For this week’s interview, we had the pleasure of sitting down with Zak Kalp, the President of Better Politics PSU, a non-partisan political group on campus. Zak is a senior who is double-majoring in Political Science and History. In addition to being the President of Better Politics PSU, Zak is also a member of the Penn State College Democrats. The following is an amended version of our 25-minute interview.
How do you define democratic deliberation?
Talking about issues while understanding that other people might disagree with you. In addition, understanding that disagreement is fundamental to democratic deliberation. Also agreeing on facts themselves are important. Being able to respectfully disagree with someone is definitely a skill that you can develop over time.
How does your club apply democratic deliberation?
Our club, Better Politics, is nonpartisan. Which means that we focus on issues about democracy, participation, transparency, and even more. We don’t really discuss or tackle the traditional issues in politics like abortion, gun rights, etc. We care more about issues that would improve a democracy or make it healthier. For example: having a higher voter turnout, having more political participation, making sure more groups get involved with the political process, transparency in government, Super PACs and even money in politics. There was a big push last year from our organization to figure out how to redraw the districts in Pennsylvania. We worked very closely with Fair Districts PA, and there wasn’t too much disagreement in our group about gerrymandering.
What is your sense of democratic deliberation nationally?
My sense of it right now is that it’s pretty poor. I think most people think that deliberation in the U.S. right now is pretty poor. I’m not exactly sure why, however, I do have some ideas. I think the way a national conversation happens through the media now happens in a way that is meant to outrage people. A CNN headline is supposed to take you aback and click on their article, while Facebook is designed to only give you information you’d like to see. With elected officials, however, I have seen democratic deliberation play out pretty well. Many elected officials I have seen appear at town halls and do a pretty good job, however, this does not happen often.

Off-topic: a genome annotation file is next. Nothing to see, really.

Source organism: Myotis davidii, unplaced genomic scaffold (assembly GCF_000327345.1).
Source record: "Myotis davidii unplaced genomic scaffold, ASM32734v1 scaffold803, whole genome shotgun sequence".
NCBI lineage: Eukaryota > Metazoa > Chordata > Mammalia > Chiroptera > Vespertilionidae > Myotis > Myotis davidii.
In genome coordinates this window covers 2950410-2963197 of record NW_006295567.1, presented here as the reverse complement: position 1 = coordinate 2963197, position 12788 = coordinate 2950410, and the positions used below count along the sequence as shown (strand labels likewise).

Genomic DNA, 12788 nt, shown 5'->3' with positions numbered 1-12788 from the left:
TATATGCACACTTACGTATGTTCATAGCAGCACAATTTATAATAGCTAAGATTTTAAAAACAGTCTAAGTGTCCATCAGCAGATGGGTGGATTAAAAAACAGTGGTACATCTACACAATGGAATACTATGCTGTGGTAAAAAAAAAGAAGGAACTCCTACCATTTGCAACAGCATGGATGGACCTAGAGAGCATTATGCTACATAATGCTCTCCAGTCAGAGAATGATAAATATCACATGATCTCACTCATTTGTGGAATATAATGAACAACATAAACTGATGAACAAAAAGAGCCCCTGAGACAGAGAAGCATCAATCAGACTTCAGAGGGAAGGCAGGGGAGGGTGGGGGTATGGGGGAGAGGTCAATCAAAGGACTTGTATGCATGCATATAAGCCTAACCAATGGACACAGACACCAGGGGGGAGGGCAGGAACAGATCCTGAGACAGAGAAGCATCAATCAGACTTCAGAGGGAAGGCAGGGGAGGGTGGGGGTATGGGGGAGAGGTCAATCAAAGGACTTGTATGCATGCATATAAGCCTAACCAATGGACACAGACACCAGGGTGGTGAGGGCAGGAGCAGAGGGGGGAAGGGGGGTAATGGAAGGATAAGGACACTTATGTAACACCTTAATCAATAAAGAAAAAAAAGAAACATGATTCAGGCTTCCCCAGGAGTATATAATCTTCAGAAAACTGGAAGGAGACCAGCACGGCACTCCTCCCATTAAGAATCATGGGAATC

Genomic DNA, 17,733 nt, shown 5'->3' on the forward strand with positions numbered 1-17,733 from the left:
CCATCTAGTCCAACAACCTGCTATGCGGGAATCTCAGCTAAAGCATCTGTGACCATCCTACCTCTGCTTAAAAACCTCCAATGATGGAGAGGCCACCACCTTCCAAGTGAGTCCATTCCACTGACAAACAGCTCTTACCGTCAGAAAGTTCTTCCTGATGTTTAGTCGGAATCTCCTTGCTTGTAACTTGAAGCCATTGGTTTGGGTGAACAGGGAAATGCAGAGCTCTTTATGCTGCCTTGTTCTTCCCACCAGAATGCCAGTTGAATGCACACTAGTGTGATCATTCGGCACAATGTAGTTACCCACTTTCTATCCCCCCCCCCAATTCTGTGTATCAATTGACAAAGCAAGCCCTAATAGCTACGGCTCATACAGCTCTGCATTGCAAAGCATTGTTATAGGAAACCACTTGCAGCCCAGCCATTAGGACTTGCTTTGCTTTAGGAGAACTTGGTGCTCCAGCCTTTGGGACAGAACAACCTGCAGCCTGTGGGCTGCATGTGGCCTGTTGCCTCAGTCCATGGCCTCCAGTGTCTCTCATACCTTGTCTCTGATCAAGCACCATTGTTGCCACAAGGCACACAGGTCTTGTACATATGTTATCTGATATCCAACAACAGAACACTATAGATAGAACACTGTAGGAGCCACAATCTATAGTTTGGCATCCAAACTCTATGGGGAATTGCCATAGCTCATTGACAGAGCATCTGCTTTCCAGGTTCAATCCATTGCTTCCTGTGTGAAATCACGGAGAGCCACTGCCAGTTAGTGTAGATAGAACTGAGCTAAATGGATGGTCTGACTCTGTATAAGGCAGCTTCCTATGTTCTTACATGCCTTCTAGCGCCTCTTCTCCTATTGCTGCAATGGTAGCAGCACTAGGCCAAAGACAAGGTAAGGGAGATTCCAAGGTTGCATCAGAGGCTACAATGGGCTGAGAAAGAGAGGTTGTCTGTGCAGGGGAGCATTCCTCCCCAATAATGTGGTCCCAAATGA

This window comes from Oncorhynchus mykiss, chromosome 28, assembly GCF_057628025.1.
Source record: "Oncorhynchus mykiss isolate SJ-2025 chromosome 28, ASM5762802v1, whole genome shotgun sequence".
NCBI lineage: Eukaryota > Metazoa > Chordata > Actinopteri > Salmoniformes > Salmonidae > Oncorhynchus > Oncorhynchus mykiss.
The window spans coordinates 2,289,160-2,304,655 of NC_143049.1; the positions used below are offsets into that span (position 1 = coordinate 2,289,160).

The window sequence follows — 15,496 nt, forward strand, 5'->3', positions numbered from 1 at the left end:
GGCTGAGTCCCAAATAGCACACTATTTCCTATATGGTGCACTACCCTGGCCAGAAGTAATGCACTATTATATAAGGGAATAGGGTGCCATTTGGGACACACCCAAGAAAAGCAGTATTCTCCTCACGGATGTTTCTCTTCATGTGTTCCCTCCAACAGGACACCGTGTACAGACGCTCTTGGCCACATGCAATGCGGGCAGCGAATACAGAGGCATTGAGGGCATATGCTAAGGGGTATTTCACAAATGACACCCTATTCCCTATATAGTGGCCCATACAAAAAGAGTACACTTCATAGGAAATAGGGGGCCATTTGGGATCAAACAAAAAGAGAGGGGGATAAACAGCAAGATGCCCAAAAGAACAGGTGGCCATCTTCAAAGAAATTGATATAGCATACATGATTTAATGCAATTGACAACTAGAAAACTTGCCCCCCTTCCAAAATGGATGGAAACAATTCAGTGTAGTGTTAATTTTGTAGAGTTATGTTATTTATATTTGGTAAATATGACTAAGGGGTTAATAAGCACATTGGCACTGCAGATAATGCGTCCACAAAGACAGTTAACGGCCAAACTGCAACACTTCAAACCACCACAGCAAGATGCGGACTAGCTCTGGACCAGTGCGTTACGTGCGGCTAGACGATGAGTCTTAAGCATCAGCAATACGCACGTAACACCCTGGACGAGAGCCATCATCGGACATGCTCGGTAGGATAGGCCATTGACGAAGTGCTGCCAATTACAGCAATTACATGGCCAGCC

What is it in politics today that makes you angry?
Politicians that are terrified of their base supporters bothers me. If politicians support a measure privately that would benefit the general public, yet upset their baseline of support, then they will almost always speak out against that measure, even if it is advantageous to their base. Many politicians are too afraid of being skewered by their supporters instead of working on bills that would help a lot of different people. At that point, many politicians aren’t doing much for their constituents.
What in politics today makes you proud?
I think we have more national unity than we realize. Regardless of where we stand politically, pretty much everyone can agree that the Founding Fathers had some pretty great ideas. People can get behind Benjamin Franklin and Thomas Jefferson with at least a couple of their values or beliefs. We’re still definitely attached to the history of our nation and how it started.
What in politics today makes you worry?
I worry about the things that threaten the structure of government. When people lie to Congress on behalf of the Executive branch, that definitely worries me. Additionally, the polarization in the United States does worry me a lot. A lot of what we have been talking about is definitely influenced by the national media, what with sensationalism and all.
What in politics today gives you hope?
Talking to people face-to-face gives me hope. It makes you realize that there is a lot more respect and agreement there than originally thought. I went canvassing not too long ago, and there were many times I spoke to people that I disagreed with. You’d be surprised how often people ended up agreeing with some of the stuff I was saying and also how often people understood my ideas, even if they disagreed with me. I don’t see that in the national conversation that much, but once you speak face-to-face with someone, you realize you’re not too different from them.
Better Politics PSU meets Wednesdays at 8 p.m. in the basement of Irving’s. For more information, please make sure to follow or like their Facebook page.